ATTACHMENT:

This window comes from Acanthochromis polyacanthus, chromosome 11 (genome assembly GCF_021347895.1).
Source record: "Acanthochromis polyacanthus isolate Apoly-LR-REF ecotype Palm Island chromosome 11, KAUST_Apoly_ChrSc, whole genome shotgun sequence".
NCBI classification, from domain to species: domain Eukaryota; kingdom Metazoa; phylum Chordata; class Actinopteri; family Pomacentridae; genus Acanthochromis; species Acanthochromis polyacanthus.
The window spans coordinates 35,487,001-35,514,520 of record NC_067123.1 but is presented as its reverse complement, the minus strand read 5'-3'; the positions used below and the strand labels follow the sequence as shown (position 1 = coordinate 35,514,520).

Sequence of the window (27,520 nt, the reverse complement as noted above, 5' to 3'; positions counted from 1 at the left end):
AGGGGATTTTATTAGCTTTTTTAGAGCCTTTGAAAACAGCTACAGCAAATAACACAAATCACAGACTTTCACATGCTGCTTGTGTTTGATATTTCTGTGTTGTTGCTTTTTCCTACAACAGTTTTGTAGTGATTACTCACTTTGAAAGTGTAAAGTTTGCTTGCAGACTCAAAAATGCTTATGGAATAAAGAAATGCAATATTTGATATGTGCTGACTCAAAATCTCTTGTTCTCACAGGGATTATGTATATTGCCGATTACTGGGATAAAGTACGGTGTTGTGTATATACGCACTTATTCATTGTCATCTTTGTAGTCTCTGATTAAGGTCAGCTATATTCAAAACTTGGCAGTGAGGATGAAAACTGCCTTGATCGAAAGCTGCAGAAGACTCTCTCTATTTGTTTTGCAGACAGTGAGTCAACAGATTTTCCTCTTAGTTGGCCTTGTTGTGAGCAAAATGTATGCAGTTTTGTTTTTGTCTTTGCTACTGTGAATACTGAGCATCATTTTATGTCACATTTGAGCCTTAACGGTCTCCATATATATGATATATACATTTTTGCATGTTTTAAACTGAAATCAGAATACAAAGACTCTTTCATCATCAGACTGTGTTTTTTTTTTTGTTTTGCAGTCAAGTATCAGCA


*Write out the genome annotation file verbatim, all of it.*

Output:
This window comes from Acanthochromis polyacanthus, chromosome 11 (genome assembly GCF_021347895.1).
Source record: "Acanthochromis polyacanthus isolate Apoly-LR-REF ecotype Palm Island chromosome 11, KAUST_Apoly_ChrSc, whole genome shotgun sequence".
NCBI classification, from domain to species: domain Eukaryota; kingdom Metazoa; phylum Chordata; class Actinopteri; family Pomacentridae; genus Acanthochromis; species Acanthochromis polyacanthus.
The window spans coordinates 35,487,001-35,514,520 of record NC_067123.1 but is presented as its reverse complement, the minus strand read 5'-3'; the positions used below and the strand labels follow the sequence as shown (position 1 = coordinate 35,514,520).

Sequence of the window (27,520 nt, the reverse complement as noted above, 5' to 3'; positions counted from 1 at the left end):
AGGGGATTTTATTAGCTTTTTTAGAGCCTTTGAAAACAGCTACAGCAAATAACACAAATCACAGACTTTCACATGCTGCTTGTGTTTGATATTTCTGTGTTGTTGCTTTTTCCTACAACAGTTTTGTAGTGATTACTCACTTTGAAAGTGTAAAGTTTGCTTGCAGACTCAAAAATGCTTATGGAATAAAGAAATGCAATATTTGATATGTGCTGACTCAAAATCTCTTGTTCTCACAGGGATTATGTATATTGCCGATTACTGGGATAAAGTACGGTGTTGTGTATATACGCACTTATTCATTGTCATCTTTGTAGTCTCTGATTAAGGTCAGCTATATTCAAAACTTGGCAGTGAGGATGAAAACTGCCTTGATCGAAAGCTGCAGAAGACTCTCTCTATTTGTTTTGCAGACAGTGAGTCAACAGATTTTCCTCTTAGTTGGCCTTGTTGTGAGCAAAATGTATGCAGTTTTGTTTTTGTCTTTGCTACTGTGAATACTGAGCATCATTTTATGTCACATTTGAGCCTTAACGGTCTCCATATATATGATATATACATTTTTGCATGTTTTAAACTGAAATCAGAATACAAAGACTCTTTCATCATCAGACTGTGTTTTTTTTTTTGTTTTGCAGTCAAGTATCAGCA